Analysing the discourses of leadership as a basis for developing leadership communication skills in a second or foreign language
thesisposted on 2022-03-28, 02:02 authored by Kevin Knight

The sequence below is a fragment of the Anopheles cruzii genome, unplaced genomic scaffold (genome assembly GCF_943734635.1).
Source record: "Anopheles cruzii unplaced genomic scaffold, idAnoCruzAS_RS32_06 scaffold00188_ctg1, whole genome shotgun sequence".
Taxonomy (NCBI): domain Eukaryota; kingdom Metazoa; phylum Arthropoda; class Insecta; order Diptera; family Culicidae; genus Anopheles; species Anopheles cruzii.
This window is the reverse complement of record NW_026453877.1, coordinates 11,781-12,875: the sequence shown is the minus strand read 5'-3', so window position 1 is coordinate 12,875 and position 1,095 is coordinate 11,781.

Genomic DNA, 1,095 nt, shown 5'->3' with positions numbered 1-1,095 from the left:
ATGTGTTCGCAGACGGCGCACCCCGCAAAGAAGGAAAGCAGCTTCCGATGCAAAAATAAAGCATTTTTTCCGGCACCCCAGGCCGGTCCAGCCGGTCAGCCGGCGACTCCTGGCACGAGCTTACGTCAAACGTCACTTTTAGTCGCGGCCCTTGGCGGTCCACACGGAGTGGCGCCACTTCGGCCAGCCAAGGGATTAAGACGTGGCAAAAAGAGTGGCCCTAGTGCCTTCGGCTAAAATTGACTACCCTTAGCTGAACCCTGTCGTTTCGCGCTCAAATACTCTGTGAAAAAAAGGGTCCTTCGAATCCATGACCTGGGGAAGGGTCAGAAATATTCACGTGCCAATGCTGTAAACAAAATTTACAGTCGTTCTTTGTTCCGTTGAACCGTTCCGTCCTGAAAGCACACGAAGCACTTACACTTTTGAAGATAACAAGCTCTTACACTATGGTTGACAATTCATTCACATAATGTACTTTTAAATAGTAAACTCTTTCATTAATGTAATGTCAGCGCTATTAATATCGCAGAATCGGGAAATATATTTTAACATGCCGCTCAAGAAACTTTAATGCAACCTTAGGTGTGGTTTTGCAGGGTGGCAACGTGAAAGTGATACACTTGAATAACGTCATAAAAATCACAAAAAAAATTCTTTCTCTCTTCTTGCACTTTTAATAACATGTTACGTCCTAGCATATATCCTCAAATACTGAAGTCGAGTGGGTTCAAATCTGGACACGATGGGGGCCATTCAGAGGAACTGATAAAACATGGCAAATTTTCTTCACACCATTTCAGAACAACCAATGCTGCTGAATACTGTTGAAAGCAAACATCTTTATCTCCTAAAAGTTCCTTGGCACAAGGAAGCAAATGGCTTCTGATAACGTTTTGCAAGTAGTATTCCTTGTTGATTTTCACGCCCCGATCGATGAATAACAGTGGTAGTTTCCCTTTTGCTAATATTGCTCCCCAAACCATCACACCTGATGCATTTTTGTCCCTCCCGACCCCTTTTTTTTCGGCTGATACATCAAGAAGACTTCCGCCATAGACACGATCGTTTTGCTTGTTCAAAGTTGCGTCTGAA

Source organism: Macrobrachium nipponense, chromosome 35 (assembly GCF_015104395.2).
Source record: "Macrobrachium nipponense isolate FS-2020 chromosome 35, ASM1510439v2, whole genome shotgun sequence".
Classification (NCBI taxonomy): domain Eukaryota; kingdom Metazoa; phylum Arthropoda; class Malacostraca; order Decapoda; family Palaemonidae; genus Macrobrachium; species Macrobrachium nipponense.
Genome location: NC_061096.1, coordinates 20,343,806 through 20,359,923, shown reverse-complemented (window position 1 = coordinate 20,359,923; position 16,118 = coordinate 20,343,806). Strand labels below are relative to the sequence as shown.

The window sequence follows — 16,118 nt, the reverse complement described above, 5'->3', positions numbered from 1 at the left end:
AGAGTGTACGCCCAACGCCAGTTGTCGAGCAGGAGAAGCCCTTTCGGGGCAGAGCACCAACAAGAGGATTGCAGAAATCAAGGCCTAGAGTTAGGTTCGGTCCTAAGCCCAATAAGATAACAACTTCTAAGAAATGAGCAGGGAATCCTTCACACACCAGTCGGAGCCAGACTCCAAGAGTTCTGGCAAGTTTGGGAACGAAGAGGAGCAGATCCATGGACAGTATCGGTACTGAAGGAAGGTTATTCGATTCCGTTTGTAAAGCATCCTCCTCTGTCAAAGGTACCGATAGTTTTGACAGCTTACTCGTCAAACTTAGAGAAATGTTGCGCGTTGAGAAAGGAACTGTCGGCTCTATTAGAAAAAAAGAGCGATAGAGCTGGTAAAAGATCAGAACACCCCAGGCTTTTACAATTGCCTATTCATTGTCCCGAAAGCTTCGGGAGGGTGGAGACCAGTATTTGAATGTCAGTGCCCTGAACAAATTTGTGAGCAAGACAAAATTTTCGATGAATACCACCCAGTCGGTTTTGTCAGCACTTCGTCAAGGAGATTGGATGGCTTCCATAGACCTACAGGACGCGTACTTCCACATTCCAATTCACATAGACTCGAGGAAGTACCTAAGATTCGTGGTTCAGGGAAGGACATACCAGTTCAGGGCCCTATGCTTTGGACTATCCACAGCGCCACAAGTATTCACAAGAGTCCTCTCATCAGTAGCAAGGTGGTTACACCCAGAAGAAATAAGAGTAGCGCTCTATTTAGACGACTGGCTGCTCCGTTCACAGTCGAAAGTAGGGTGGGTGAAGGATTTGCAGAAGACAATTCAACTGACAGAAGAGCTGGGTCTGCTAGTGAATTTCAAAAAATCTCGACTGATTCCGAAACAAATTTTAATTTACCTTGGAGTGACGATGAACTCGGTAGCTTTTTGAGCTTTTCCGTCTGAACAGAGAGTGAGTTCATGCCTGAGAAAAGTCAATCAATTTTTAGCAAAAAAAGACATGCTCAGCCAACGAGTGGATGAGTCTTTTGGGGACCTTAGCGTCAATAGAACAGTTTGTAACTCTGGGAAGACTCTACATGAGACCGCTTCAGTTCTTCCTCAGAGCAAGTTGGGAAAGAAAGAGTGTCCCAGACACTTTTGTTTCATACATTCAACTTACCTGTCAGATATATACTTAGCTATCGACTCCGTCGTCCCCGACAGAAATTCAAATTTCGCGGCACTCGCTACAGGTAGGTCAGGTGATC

A key to understanding leadership is to recognize that leadership is itself a conceptualization drawing on a number of positions, experiences, practices and ideologies. Although many studies present conceptualizations of leadership, they fail to offer accounts of the conceptualization process itself. In this thesis, we offer an account of the leadership conceptualization process. In doing so, we explore the following: 1) how leadership is conceptualized by leaders in semi-structured interviews, and 2) how the conceptualizations of leadership obtained in the interviews with leaders are transformed (i.e., resemiotized) by undergraduate students in Japan in an online forum. The thesis is divided into two interlinked Parts. Part 1 of this thesis explores the narratives concerning the leadership beliefs and communication experiences of 20 leaders drawn from the fields of business, law, government, medicine, sports, counseling, and academia. These narratives were collected through a process of semi-structured interviews (Grindsted, 2005) by Skype (audio only), by telephone, and face to face. Viewing such research interviews in terms of a social practice generating data co-constructed by the interviewer and interviewee (Talmy, 2011), the narratives were then investigated by means of content, narrative and metaphor analyses. Part 2 of this thesis focuses on how findings from Part 1 were applied innovatively in the leadership development curriculum of undergraduate L2 students in the International Business Career (IBC) major in the Department of International Communication (IC) at Kanda University of International Studies (KUIS) in Chiba, Japan. Part 2 describes and explains how such program development at KUIS can be said to constitute a nexus of practice (Scollon, 2001) to be analysed in terms of Scollon’s three-step discourse analytical methodology, viz. 1) engaging the nexus of practice, 2) navigating the nexus of practice, and 3) changing the nexus of practice. In Part 2, the IBC students’ conceptualizations of leadership that emerge from the nexus of practice are explored. The thesis concludes with an exploration and reflective discussion of the leadership conceptualization cycle of the instructor/researcher/author of this thesis and its impact on how leadership was taught to the IBC students. In view of that leadership conceptualization cycle, it is argued that project-based learning (PBL) in the context of business case study programs (Knight, 2014 a, b) when implemented prior to, and taught concurrently with, organizational leadership seminars and online fora can serve as a productive approach to teaching leadership.